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Old 11-08-2011, 10:33 PM
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Actually, I use both. I have an Army issue inflatable mattress (what we referred to as a "Rubber Bitch") and a 3/4 size Thermarest. The combination works well for me, especially in cold weather where the air mattress would suck heat away from me. The Army issue mattress is admittedly more heavy-duty than your average pool mattress (and I carry a patch kit with me); I've been using it for the last decade or so with no leaks.
As usual, YMMV.
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Old 11-08-2011, 11:19 PM
Kipper Kipper is offline
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I use an inflatable mattress with a 3/4 size self inflating mattress on top.

The inflatable makes it comfy, the self inflating keeps it warm/is a backup in case the inflatable gets a puncture.
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Old 11-09-2011, 12:47 AM
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Woodlife Woodlife is offline
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I got an army issued foam mat, but the wallyworld floaty sounds lke a good idea. Only problem is finding one for someone 6ft tall that will actually fit on it well. I wonder if I can find one on clearence... which I doubt by now.
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Old 11-09-2011, 01:15 AM
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Having slept on a Thermarest and a blow up air mattress, the Thermarest is a great insulator where the blow up mattress or pool toy isn't. The pool toy doesn't hold up very well either.
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Old 11-09-2011, 09:08 AM
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another vote for a sleeping pad when money allows.

i had closed cell foam when in scouts and tried a thermarest on a trip, and liked it but i was broke so i stayed with my foam one.

i tried the blow up idea in my 20's b/c we were camping alot and had the cold experience one night in Nov near the AT. I now own these for myself and the fam: http://www.alpsmountaineering.com/pa...weight-air-pad

i think buying a few of the pool ones at clearance at the end of the season is a great idea.

1) they're better than nothing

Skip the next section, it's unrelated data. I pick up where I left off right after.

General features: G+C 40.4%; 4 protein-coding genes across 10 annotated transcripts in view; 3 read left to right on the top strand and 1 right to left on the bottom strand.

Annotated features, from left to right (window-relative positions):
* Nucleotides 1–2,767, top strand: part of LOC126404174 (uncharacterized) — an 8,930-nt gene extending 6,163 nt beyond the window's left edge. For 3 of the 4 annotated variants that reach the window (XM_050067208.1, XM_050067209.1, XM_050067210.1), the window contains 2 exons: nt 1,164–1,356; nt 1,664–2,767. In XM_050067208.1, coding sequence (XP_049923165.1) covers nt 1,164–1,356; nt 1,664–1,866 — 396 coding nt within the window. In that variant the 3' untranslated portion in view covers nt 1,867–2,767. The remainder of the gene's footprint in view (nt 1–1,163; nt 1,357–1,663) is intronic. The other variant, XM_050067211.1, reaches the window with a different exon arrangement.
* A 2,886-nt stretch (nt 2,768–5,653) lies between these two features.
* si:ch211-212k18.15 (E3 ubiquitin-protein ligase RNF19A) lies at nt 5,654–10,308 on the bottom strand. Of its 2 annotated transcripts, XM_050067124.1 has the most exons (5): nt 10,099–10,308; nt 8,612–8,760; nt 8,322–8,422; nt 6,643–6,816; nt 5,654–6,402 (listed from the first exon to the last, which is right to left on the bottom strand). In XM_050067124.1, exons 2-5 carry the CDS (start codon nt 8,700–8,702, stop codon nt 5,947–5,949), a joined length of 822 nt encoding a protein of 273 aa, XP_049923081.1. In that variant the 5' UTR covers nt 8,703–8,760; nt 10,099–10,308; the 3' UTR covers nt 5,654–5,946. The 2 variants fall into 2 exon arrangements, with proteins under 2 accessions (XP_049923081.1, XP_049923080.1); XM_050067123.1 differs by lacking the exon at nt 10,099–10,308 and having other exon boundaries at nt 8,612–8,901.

2) good for unexpected camping guests or family crashing at your place and you only have 1 good inflatable bed, so parents get that, the kids get the pool toys
3) barter item, the price above ($1.49 each) - i think you'd get more than that from someone who needed some padding to sleep.
4) i believe in getting cost effective things to cover as much 'preps' as possible, then use them for camping, in tests, and go back and upgrade when you have the scratch and have seen a need for improvement

ie: buying a $300 knife and being too broke for other gear makes no sense. likewise, i wouldn't buy a $90 pad to start if you have other gaps in your needs.

some stuff, buy once/buy right (tools, filters, weapons) but pads and the like should be looked at as consumables. the alps also come with a patch kit, so they'll last longer than a pool raft, but eventually they'll wear out. plus, then your pool rafts are your backup.
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Old 11-09-2011, 01:34 PM
SoCalSurvivor SoCalSurvivor is offline
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hey guys what about using a pool float but covering with a can of sprayable rubber to increase duribility?
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Old 11-09-2011, 02:35 PM
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korbas korbas is offline
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Sleep on the ground, the less padding the better, but with something to fill in the arch of your back if needed. When SHTF, it'll be a valuable skill. Also, it's good for your posture.
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Old 11-09-2011, 04:26 PM
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Originally Posted by korbas View Post
Sleep on the ground, the less padding the better, but with something to fill in the arch of your back if needed. When SHTF, it'll be a valuable skill. Also, it's good for your posture.
LOL. Not good for MY posture. I end up bent over like an old cripple if I sleep on the ground.
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pad, pool, raft, sleep, thermarest

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